Moldova, Baltic States, Poland? What would Putin's next targets be?

Com suposta pretensão de Putin de recriar o protagonismo internacional russo, alvos preferenciais seriam outras nações que já estiveram sob domínio do país

With Putin’s alleged intention to recreate Russian international protagonism, preferential targets would be other nations that were already under the domain of the country| Photo: EFE/EPA/MIKHAIL KLIMENTYEV/KREMLIN

While the invasion of Ukraine generates a humanitarian catastrophe in the former Soviet republic and is responded with sanctions that threaten to suffocate Russia’s economy, the question remains: will Vladimir Putin stop there?

The war in Ukraine has already yielded analyzes that point out that the president intends to recreate international protagonism Russian, which would make other nations that were previously under the country’s domination preferred targets.

Belarus, whose dictator Alexander Lukashenko ceded territory to the Russian onslaught in northern Ukraine, is already a satellite state of Moscow. Does Putin plan for other neighbors to be subjugated in the same way, as he tries to do in Ukraine (who, on the pretext of protecting ethnic Russians in Donbass, he seeks to prevent from entering the European Union and NATO, the Western military alliance)?

“Putin’s aim to reverse history and return to the status of Russia as it was over a hundred years ago also directly affects other neighbors,” Keir Giles, a senior consultant at think tank Chatham House, told NBC. “That is, Latvia, Lithuania, Poland and Finland.”

This is where a big obstacle arises: Finland is not part of NATO, but the three Baltic states (Lithuania, Latvia and Estonia, all former Soviet republics), yes, like Poland.

In other words, any operation against these countries would give rise to the invocation of Article 5, which stipulates that an attack on any member of the alliance is an attack against everyone, to be responded with a direct military counteroffensive – unlike what happens in Ukraine.

“The battle for Ukraine is a battle for Europe. If Putin is not stopped there, he will go further,” said Lithuanian Foreign Minister Gabrielius Landsbergis.

Against Poland, Putin’s main grudge is that by the end of the year a NATO Aegis Ashore anti-missile defense system should come into operation at a base in Redzikowo. A survey carried out the day after the invasion of Ukraine found that about % of Poles consider the probability of an attack by Russia on the country as high or medium.

In theory, in Moldova and Georgia, there is a scenario more similar to that of Ukraine: the two countries are also not part of NATO, they have separatist regions (Transnistria in Moldova, Abkhazia and South Ossetia in Georgia) supported by Moscow and its presidents, like the Ukrainian Volodymyr Zelensky, are pro-Western.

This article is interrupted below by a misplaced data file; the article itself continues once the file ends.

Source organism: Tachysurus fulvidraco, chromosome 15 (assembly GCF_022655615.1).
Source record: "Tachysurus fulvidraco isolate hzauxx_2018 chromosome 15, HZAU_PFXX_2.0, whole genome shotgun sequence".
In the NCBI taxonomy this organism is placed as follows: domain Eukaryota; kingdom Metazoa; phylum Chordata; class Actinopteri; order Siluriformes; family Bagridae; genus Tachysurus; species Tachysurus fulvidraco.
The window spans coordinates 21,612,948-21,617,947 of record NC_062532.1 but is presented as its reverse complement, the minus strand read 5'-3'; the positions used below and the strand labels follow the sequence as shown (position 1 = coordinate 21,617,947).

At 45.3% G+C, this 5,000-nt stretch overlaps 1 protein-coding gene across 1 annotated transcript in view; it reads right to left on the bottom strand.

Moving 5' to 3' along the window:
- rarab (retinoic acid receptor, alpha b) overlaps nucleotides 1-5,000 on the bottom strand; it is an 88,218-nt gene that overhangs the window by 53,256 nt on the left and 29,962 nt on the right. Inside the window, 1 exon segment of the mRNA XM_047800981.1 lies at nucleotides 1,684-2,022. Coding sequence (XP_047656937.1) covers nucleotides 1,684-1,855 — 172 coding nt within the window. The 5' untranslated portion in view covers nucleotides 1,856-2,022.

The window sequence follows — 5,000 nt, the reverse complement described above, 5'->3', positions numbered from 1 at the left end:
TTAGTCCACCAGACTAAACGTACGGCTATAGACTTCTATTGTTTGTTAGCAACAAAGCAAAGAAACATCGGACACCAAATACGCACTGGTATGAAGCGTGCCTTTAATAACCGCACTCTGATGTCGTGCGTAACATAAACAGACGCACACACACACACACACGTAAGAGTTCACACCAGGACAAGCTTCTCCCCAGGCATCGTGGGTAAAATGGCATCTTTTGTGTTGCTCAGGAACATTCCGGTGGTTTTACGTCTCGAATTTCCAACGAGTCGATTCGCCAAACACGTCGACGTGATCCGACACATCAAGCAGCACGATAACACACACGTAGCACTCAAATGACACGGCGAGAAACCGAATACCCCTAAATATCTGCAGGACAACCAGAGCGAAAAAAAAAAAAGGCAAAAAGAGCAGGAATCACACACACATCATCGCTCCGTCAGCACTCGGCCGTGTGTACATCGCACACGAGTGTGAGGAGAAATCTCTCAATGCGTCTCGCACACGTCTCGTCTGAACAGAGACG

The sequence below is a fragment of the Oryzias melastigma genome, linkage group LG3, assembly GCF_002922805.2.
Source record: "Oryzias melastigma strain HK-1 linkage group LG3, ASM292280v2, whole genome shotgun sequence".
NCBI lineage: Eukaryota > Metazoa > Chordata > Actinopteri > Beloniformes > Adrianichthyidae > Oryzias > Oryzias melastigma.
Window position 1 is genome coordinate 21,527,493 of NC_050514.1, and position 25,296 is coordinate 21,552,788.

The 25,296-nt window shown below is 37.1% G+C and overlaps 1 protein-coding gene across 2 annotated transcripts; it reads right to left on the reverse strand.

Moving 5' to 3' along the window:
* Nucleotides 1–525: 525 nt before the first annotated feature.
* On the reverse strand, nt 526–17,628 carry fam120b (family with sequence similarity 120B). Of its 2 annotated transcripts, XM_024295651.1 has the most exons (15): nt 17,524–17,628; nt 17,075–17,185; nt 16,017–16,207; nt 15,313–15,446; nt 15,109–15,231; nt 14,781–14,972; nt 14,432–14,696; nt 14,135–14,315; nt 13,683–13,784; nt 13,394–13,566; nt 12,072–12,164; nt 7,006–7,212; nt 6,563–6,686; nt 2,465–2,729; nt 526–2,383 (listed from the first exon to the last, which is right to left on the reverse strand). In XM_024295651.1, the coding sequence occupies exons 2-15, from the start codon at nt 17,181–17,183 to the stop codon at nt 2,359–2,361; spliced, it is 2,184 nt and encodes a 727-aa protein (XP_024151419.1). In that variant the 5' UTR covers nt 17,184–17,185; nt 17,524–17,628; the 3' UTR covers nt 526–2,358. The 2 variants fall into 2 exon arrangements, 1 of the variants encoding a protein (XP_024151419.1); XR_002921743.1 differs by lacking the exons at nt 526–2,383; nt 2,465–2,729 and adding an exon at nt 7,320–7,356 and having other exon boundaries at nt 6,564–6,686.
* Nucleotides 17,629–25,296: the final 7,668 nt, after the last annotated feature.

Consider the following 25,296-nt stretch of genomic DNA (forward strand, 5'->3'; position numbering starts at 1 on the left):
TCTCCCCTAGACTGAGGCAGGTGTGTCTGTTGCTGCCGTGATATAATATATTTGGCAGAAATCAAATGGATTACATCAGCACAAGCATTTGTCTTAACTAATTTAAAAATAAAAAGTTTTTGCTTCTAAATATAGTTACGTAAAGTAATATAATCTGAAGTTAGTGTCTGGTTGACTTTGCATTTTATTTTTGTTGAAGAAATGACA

“When we hear Putin humiliating Ukraine, calling it an artificial state with no history, it reminds us of the same things they did been repeating about all the ex-Soviet republics for many years,” Nerijus Maliukevicius, a political analyst at Vilnius University, told the Associated Press.

“The Russian state propaganda machine is now working at unprecedented levels of intensity, and the message is not just about Ukraine,” he added.

However, there are doubts about Russia’s ability to start another conflict so soon. André Frota, professor of the International Relations and Geosciences courses at the International University Center (Uninter), does not believe in this hypothesis.

Com suposta pretensão de Putin de recriar o protagonismo internacional russo, alvos preferenciais seriam outras nações que já estiveram sob domínio do país “He is already having so much trouble conquering two big cities in Ukraine, imagine starting another military action, dividing his army and doing another operation in any other Eastern European country? It would be a complete disaster”, he argued.

“The action in Ukraine is already being totally disastrous, from the economic point of view for Russia, from the point of view of internal approval and from the point of view of achieving the military objectives that he had. So, what Putin should probably think about now is how to survive politically and electorally after this conflict, not think about another annexation”, justified Frota.

While claiming that Putin’s actions “cannot be compared” to those of the Soviet Union and Hitler, as some analysts and officials have suggested, the professor stressed that “if Putin had any expansionist intentions”, this suffered a bewildering blow: “Germany’s defense policy has a new dimension, it is a new phase in the entire European defense policy. He managed to turn everyone against him.”

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